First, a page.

Best Definition of a Person/Human Being?


#1

What is a Person?

What is a Human Being?

What makes someone a member of society?

What makes someone a member of the human race?


Thoughts:
Is a Person someone who has human DNA? If so, would that make tumors “persons”?

Is a Human Being someone who can think rationally? If so, would that make newborn babies not Human Beings?

Is someone a member of society someone who is born? Isn’t that arbitrary?


#2

Am moving this thread to Philosophy forum.


#3

1). A being whose repertoire of actions includes intellect and volitional interaction with others.

2). A biologically living being, in complete (or at least functional) embodiment, whose life originated from the human generational cycle.

3). Someone who is received into the society and has, at least up to a point, interacted acceptably with others therein. A foreign attacker is not a member of the society, but someone who has an established place within it is.

4). Same as “human being.”

ICXC NIKA


#4

Thanks.

So re: #3, how do we defend the fact that someone is a member of society today but wasn’t considered a member of society 200 years ago? For example: women are members of society today, but not 200 years ago, when one had to be a white, male, landowner.


#5

Define “member of the society.”

To me at least, it does not necessarily imply fullness of political rights.

ICXC NIKA


#6

I thought you were the one who had defined it, because that was part of my OP.

Is this not what you said, as a definition of a “member of society”: 3). Someone who is received into the society and has, at least up to a point, interacted acceptably with others therein. A foreign attacker is not a member of the society, but someone who has an established place within it is.


#7

Point taken.

OK.

Someone who is a member of the society has a place within it, but is not per se a participant in all rights and privileges therein. Women could not vote in 1800s America, but were very much a part of it. Children have very few civil rights as such, but arguably, the society itself exists (or should) so as to protect and uphold them.

ICXC NIKA


#8

Aristotle was really, for a long time, the apex of philosophical thought. St. Augustine and most certainly St. Thomas Aquinas developed and built on his ideas, adding Christian thoughts. St. Justin Martyr did, too, and he even claimed that Aristotle was a Christian, he just didn’t know it – rather, he was influenced by the divine Logos.

Aristotle is probably a good place to look.

[Aristotle’s] treatise is entitled On Soul, and is part of his study of the animal kingdom, because that is what humans in their full nature are—animals. And Aristotle focuses on the soul because he starts with the traditional Greek idea that there is some internal cause which separates animate from inanimate things in the world of nature. The name for this cause is “soul” (psyche).

That being said, Aristotle saw the prime feature that made humans distinct from animals as rationality. We can think objectively, we know what true suffering and sorrow are, etc.

In looking at statements, Aristotle noticed that while the number of possible statements is unlimited, the way the subjects and predicates of propositions can be related to each other is definitely limited… (a) “Socrates is human”, (b) “Socrates is able to laugh”, and © “Socrates is pale” are Aristotle’s examples of these three types of relations. Humanity describes Socrates’ very essence. Paleness is completely unrelated to Socrates’ nature, and caused by him not getting enough sun.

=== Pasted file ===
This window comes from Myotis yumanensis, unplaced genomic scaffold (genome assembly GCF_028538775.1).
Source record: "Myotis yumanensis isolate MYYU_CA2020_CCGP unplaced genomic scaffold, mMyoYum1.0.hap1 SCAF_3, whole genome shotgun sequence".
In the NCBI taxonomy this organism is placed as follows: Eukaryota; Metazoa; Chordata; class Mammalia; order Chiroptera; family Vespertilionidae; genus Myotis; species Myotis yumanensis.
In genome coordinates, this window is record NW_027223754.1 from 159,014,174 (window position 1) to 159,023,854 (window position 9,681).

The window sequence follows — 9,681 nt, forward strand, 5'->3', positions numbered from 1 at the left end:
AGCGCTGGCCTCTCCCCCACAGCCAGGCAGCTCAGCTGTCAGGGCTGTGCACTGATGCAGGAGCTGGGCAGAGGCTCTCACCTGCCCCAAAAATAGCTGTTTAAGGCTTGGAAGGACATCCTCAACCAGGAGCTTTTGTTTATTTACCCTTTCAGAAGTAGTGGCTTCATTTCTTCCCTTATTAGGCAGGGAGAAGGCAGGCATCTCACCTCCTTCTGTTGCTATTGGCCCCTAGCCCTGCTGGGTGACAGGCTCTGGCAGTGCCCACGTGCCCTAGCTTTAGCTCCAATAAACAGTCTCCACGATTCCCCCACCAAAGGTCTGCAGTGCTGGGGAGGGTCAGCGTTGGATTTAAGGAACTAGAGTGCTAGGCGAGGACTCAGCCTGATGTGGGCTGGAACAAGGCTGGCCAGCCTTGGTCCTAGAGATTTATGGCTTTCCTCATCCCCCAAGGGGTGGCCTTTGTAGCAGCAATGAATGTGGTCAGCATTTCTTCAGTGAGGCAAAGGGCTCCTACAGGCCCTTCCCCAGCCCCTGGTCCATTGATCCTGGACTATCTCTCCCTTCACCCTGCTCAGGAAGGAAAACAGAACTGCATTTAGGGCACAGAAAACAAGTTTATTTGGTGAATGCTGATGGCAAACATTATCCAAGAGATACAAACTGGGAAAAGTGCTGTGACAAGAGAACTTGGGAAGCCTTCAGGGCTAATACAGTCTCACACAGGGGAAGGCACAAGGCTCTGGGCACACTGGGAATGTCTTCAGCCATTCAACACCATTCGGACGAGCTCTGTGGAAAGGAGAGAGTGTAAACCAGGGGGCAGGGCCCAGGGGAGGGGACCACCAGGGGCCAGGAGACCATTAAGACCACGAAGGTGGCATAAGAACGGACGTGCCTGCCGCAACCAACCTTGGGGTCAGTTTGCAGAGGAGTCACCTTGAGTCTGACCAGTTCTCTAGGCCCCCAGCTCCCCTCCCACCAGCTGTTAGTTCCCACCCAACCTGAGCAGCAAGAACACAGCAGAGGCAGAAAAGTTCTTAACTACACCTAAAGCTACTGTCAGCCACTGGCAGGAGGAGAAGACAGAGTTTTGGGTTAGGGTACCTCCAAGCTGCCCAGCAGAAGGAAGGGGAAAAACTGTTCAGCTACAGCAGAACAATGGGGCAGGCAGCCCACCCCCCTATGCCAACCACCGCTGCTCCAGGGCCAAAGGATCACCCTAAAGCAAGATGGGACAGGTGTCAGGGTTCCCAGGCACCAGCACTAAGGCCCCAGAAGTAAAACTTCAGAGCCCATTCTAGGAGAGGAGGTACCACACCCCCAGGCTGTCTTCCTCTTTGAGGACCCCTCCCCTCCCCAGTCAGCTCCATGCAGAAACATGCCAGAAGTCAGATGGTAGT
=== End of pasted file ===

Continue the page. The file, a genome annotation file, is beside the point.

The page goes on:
So really, something is a person because it is a person in its own right (essence, nature). Someone cannot “gain” personhood, they either have it or they don’t. I cannot be a person one moment and cease to be one in the next. Therefore, being a person is not an attribute, it is the very concept of being for the particular thing. This is demonstrated here:

Finally, while Socrates’ ability to laugh does not define his essential nature, it is caused by his very humanity. This can be seen if we ask why Socrates, or anyone, can laugh. This can be seen if we ask why Socrates, or anyone, can laugh. To do that, you must perceive the situation and judge how odd it is compared to the norm. Then you laugh (or cry). This requires perception (animality) and thought (rationality). Thus, the cause of Socrates’ ability to laugh is his nature as a rational animal.

So a rational animal must be able to objectively, of its own will and not by reflex, cry or laugh as given examples. Those abilities cannot exist of their own right, but must be ultimately subject to the control of an essence or nature. Socrates’ nature is human, and because of that, he laugh. It is not the other way around. [This is the source for every quote above.]

Then comes the bigger question: now that we know of humans’ animality, what is a rational animal?

Man is the only rational animal. Animals are instinct (unless if they are influenced by us, like by domestication or through animalistic attachment, as with a house pet). Real humans are rationality. We control ourselves, our motions and thoughts. They are dependent on us being humans and come from us being humans, if that makes sense.

New Advent’s Catholic Encyclopedia leaves us with some final thoughts, a definition summarizing Aristotle’s ideas on humanity:

Man is a rational animal. This signifies no more than that, in the system of classification and definition shown in [Aristotle’s work], man is a substance, corporeal, living, sentient, and rational… It has been said that man’s animality is distinct in nature from his rationality, though they are inseparably joined, during life, in one common personality.

So we have it above:** man is an animal who possesses rationality. We control ourselves and our instincts are subject to us, not the other way around.** This is the very essence of the human.

God bless!


#9

The questions you laid out are ones that have baffled philosophers since time immemorial. I’ll just explain my own beliefs as best I can.

A PERSON is something that can think. Something that can reason and feel emotions. Even if it can’t share it’s viewpoint doesn’t matter, so long as it HAS a viewpoint. A fetus in a womb and an adult in a coma (sometimes for the latter case) have brain activity. They can think, they can dream.